CODE University is a private, state-accredited university for the digital pioneers of tomorrow. It offers three innovative degree programs. At the core of these programs are real-world projects, so students learn through challenges. They develop skills, learn to collaborate in teams, and in this way can develop their full potential. This concept utilizes 'experiential learning' by activating the person's inherent curiosity. On the way to a solution, gained insights and skills will be useful for a lifetime.
So how are these insights and skills formulated into a classic "report card"? How can future employers get a picture of the competence profile of the applicants? What characterizes the learner and what has been (further) developed in this form of study?
The BIFI was assigned this challenge in the form of a larger long-term project and worked on it in close cooperation with the teachers at CODE University. A format was sought that solves both the entry assessment problem and the exit evaluation problem.
Implementation of the Study:
In order to capture the facets of a "report card" for the study programs oriented towards digital competencies, multidimensional clusters of competencies were extracted: on the one hand, from the perspective of teaching, on the other hand, from the perspective of future employers.
In-depth interviews with various types of companies that could be considered as future employers created profiles of "archetypal" companies for the students. These were displayed as human-sized poster walls in the university, so that the students could see in their everyday lives which professional format (from freelancer to startup and agency to corporate enterprise) particularly corresponds to their preferences.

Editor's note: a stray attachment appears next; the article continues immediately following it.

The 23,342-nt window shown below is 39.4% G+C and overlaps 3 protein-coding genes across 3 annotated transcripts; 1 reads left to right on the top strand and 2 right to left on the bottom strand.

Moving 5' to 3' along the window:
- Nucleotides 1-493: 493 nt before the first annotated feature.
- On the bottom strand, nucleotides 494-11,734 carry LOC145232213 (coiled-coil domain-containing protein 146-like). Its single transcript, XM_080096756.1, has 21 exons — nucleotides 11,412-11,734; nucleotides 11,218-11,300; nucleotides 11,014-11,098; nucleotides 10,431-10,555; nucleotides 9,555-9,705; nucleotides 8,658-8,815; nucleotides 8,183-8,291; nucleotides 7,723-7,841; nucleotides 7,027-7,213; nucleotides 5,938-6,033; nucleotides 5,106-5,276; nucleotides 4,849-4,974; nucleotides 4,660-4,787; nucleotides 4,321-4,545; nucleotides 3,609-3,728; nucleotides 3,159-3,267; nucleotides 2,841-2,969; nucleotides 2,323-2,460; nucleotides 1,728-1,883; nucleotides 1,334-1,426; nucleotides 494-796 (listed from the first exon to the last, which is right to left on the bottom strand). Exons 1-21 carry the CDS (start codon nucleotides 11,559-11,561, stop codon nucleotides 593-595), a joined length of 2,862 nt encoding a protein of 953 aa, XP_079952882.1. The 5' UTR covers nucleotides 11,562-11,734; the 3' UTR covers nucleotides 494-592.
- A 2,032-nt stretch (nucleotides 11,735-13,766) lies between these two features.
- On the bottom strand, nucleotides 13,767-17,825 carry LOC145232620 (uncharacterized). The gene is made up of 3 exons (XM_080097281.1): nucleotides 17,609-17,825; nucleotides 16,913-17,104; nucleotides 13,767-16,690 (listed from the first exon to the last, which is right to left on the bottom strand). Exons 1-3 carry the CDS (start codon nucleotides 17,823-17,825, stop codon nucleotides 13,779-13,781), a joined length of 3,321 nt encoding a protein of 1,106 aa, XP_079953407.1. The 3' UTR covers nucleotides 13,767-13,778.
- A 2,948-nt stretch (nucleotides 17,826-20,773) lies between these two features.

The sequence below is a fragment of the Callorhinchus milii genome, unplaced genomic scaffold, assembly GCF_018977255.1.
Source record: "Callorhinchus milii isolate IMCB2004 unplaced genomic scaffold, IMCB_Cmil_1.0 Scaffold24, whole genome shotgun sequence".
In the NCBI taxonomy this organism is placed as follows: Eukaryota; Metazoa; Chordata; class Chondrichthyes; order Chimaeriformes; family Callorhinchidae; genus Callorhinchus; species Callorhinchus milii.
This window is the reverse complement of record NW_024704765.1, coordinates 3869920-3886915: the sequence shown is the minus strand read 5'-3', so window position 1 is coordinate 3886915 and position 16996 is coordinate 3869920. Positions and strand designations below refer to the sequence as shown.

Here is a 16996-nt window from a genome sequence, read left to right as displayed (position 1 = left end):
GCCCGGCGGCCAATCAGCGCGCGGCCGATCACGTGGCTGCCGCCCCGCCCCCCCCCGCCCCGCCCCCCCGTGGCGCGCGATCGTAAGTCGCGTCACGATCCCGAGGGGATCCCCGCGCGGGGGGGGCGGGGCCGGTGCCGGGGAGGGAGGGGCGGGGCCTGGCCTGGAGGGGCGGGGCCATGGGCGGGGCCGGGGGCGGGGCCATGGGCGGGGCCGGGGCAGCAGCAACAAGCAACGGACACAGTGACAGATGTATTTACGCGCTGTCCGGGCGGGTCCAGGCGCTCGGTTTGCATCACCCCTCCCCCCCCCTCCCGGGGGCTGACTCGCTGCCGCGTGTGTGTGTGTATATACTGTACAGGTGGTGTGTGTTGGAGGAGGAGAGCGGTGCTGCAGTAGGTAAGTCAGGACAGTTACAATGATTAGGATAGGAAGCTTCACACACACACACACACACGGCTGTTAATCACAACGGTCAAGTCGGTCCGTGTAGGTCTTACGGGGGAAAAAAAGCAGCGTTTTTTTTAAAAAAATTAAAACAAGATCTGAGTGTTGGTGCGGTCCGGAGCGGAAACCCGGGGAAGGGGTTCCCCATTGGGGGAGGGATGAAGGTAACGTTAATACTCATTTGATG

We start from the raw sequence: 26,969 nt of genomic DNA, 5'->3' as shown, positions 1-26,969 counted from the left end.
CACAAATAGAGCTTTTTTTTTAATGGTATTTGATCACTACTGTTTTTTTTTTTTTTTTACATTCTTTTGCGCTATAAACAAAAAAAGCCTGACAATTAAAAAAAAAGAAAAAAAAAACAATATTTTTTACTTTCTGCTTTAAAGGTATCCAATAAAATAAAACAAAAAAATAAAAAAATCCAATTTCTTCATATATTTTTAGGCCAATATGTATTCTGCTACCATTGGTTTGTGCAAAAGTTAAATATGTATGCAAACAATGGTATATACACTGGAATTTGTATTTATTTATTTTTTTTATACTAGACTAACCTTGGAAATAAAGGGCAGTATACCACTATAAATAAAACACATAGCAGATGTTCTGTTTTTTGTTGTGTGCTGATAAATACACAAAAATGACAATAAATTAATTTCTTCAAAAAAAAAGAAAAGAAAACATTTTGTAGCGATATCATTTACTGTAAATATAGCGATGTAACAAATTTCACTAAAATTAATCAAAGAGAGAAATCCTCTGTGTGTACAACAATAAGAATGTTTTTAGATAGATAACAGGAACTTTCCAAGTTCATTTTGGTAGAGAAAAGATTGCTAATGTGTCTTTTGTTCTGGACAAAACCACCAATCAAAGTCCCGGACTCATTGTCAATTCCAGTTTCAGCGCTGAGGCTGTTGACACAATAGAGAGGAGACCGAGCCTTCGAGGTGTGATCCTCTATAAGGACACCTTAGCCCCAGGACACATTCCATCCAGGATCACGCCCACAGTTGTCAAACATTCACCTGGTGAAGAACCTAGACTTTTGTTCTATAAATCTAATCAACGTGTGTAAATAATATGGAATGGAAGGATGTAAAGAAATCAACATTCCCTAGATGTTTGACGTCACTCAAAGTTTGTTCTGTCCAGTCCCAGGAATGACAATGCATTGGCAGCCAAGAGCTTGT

For the project, it was necessary to look into the heads of international CTOs (Chief Technology Officers): Which higher-level competencies (abstract, non-measurable constructs) are related - according to their professional experience - to which lower-level competencies (concrete, measurable variables)? Which lower-level competencies impact which knowledge and skills? But how do you reach one of the busiest professional groups in the world?
The solution: by asking them to play a game that can be played in passing. The SKILL SWPR was built and published. With the help of the resulting database, statistical correlations across four levels could be determined.
A multidimensional, DQR/EQR-compatible competence grid was developed, which works and grows from the inside (personality dimensions) to the outside (concrete skills). It also formed the basis for concrete module planning in the departments. Since the three courses of study overlap and are integrated into each other, the result was a competence circle - the "Ciriculum".
With the help of the Ciriculum, CODE University teachers and students can present the developed competencies in an appealing, multi-faceted, and impressive way. Hard and soft skills are demonstrated and the extensive profile of the applicants is conveyed.